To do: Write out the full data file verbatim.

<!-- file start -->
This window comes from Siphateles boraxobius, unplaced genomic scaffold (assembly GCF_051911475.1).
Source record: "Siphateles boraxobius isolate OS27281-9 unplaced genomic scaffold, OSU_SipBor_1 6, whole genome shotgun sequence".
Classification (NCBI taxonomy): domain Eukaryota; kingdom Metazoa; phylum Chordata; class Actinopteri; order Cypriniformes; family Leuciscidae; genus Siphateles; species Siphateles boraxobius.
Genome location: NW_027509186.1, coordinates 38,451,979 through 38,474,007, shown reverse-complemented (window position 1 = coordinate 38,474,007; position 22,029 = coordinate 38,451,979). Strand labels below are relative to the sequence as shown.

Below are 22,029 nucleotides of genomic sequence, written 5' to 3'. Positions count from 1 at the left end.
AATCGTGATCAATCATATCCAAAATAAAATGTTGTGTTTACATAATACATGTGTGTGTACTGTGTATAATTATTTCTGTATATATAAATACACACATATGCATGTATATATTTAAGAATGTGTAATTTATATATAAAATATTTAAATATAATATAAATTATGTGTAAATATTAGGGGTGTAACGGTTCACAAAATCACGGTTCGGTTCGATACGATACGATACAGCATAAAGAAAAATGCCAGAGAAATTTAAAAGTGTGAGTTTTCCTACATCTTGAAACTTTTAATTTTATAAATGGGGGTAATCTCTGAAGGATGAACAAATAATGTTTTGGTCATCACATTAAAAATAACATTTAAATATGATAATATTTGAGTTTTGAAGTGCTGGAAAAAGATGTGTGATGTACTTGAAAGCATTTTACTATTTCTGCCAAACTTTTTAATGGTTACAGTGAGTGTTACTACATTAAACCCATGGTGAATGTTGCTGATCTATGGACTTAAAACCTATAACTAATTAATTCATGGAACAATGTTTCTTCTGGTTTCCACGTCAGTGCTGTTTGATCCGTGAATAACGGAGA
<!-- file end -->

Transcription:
This window comes from Siphateles boraxobius, unplaced genomic scaffold (assembly GCF_051911475.1).
Source record: "Siphateles boraxobius isolate OS27281-9 unplaced genomic scaffold, OSU_SipBor_1 6, whole genome shotgun sequence".
Classification (NCBI taxonomy): domain Eukaryota; kingdom Metazoa; phylum Chordata; class Actinopteri; order Cypriniformes; family Leuciscidae; genus Siphateles; species Siphateles boraxobius.
Genome location: NW_027509186.1, coordinates 38,451,979 through 38,474,007, shown reverse-complemented (window position 1 = coordinate 38,474,007; position 22,029 = coordinate 38,451,979). Strand labels below are relative to the sequence as shown.

Below are 22,029 nucleotides of genomic sequence, written 5' to 3'. Positions count from 1 at the left end.
AATCGTGATCAATCATATCCAAAATAAAATGTTGTGTTTACATAATACATGTGTGTGTACTGTGTATAATTATTTCTGTATATATAAATACACACATATGCATGTATATATTTAAGAATGTGTAATTTATATATAAAATATTTAAATATAATATAAATTATGTGTAAATATTAGGGGTGTAACGGTTCACAAAATCACGGTTCGGTTCGATACGATACGATACAGCATAAAGAAAAATGCCAGAGAAATTTAAAAGTGTGAGTTTTCCTACATCTTGAAACTTTTAATTTTATAAATGGGGGTAATCTCTGAAGGATGAACAAATAATGTTTTGGTCATCACATTAAAAATAACATTTAAATATGATAATATTTGAGTTTTGAAGTGCTGGAAAAAGATGTGTGATGTACTTGAAAGCATTTTACTATTTCTGCCAAACTTTTTAATGGTTACAGTGAGTGTTACTACATTAAACCCATGGTGAATGTTGCTGATCTATGGACTTAAAACCTATAACTAATTAATTCATGGAACAATGTTTCTTCTGGTTTCCACGTCAGTGCTGTTTGATCCGTGAATAACGGAGA